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PyInput is an API that abstracts away some of the low-level details of the Linux input subsystem. It allows read/write access to the devices /dev/input/event* and the uninput device through object streams.

An object stream is like a normal stream, except it produces objects instead of bytes or strings. This means that many of the usual Python interfaces are modified to take the type that is supposed to be read from the stream. They must implement my struct interface (see The struct Interface).

Also provided is the pile of constants, structures, and macros defined in the headers linux/input.h and linux/uinput.h. This is generated by SWIG, so it should be complete.

WARNING: There are several major bugs and lapses in functionality that currently make this module less than usable. See `issues <>`_ for a list of issues.

The struct Interface

The struct interface is implemented on all structures defined in this module and is used by the object streams.

The initializer takes the initial properties as arguments.
Returns a binary string containing the the data packed for the input subsystem. This is just a copy of the C struct as in memory.
A class method. Reverses pack(). Takes the packed C struct as a string and returns an instance.
Returns the size of the struct, or the size of the string of the string returned by pack(), or the size of the string expected by unpack(). (These are all the same value.)


This is where everything is (not just stuff related to uinput). In addition to the macros, structures, and constants, the following is available. See pydoc for full information.

Attempts to find the uinput device by checking a pre-defined list of options. You can pass in more options in others.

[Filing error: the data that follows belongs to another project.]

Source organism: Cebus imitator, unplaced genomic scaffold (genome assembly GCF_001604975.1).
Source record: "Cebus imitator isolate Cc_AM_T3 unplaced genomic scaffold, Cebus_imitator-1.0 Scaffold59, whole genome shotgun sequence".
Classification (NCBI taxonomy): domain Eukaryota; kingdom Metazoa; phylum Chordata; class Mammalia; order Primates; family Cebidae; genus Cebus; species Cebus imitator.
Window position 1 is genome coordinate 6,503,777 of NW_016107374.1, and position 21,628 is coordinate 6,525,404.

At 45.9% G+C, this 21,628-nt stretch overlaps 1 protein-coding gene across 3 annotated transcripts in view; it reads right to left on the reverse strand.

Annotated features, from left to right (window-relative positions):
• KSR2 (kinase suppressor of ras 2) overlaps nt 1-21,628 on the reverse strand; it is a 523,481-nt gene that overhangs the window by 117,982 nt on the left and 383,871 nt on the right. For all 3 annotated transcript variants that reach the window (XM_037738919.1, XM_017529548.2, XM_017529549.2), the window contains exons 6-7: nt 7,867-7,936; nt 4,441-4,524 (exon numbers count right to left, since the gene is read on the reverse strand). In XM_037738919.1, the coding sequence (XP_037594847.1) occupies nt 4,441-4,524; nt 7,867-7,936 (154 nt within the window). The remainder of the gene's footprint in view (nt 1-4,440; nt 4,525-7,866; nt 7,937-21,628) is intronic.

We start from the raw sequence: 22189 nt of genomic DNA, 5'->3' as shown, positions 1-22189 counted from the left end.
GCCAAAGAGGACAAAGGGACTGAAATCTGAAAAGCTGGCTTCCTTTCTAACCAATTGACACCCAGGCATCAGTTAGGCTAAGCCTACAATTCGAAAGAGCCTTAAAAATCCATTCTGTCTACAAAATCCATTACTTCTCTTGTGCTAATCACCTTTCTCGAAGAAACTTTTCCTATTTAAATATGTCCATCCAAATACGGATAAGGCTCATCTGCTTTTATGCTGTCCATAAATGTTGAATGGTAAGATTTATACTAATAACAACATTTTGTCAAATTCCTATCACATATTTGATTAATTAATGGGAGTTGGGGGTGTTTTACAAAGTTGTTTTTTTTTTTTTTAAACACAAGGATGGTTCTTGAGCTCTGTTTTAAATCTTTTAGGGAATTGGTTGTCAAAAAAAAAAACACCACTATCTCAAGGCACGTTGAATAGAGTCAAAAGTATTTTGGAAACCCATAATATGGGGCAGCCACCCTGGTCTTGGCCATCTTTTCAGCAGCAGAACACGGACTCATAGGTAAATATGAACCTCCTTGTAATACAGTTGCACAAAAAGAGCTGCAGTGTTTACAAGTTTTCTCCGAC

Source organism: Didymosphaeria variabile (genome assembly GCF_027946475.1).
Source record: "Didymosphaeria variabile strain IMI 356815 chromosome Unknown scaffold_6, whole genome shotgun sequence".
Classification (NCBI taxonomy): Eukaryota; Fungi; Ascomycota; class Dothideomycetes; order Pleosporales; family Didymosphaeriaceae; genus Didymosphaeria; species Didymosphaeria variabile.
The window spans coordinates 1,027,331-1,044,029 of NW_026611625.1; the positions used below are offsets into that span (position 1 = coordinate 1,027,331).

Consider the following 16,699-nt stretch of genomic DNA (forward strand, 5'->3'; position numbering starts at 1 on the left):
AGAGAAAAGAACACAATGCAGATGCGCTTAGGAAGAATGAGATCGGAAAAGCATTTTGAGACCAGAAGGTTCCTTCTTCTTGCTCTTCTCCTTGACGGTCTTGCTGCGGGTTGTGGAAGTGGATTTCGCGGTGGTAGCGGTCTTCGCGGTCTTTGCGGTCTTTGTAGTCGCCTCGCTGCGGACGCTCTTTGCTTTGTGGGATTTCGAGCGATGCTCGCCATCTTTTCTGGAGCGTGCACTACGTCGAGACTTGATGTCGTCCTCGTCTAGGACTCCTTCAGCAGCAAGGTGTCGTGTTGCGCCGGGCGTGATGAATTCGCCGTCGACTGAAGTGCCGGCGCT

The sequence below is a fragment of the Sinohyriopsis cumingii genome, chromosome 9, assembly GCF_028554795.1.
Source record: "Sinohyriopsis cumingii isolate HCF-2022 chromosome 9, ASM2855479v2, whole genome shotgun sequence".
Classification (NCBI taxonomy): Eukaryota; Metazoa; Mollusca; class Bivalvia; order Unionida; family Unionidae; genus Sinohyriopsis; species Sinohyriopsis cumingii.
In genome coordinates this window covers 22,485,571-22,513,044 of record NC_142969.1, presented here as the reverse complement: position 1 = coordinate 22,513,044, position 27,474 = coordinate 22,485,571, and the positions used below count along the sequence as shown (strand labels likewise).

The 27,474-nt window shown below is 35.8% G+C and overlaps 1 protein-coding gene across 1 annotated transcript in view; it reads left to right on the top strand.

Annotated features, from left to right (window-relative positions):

The object stream for reading from /dev/input/event*. It defines both stream reading methods and convenience methods for getting information about the device.

The stream interface is:

  • write(obj)
  • read(type)
  • ioctl(op, ...)
  • close()
  • flush()
  • iter(type) (Read the docs on this; the iterator has extra options)
  • The context manager interface

These are the convenience methods. Most of them use ioctl() for their data.

  • dev_id() -- Returns the input_id structure for the device
  • dev_version() -- Returns the device version as an integer
  • dev_name() -- Returns the device name as a string
  • dev_bits() -- Returns what events the device will create, as a dictionary of lists
  • dev_ranges() -- Returns the ranges of the absolute axis, as a dict

Inherits from EvdevStream, but most of the methods will probably fail. It also keeps track of the state of the device (namely if it's created).

The context manager interface is implemented somewhat unusually. It is meant to be nested. To demonstrate:

with UinputStream() as us: # Open the file, make sure it gets closed = ... # Declare the events you're using
    with us.create(): # Create the device and make sure it gets destroyed.
                      # The return value of create() isn't meant to be used outside of this.
        us.event(t, c, v) # Actually feed an event

The first with is the one for the file, managing the open/close life cycle. The inner with is for the virtual device, managing the create/destroy life cycle.

Note that UinputStream doesn't abstract away anything to do with the events themselves or the declarations. It just makes interfacing with the input subsystem easier. You still need to pass a reset event and declare the events you'll be creating.

  • create() -- Creates the device, ie call the UI_DEV_CREATE ioctl, and returns a context manager to destroy it
  • destroy() -- Destroys the device, ie call the UI_DEV_DESTROY ioctl
  • event(type, code, value) -- Creates and feeds an input_event


Python library for the Linux input subsystem






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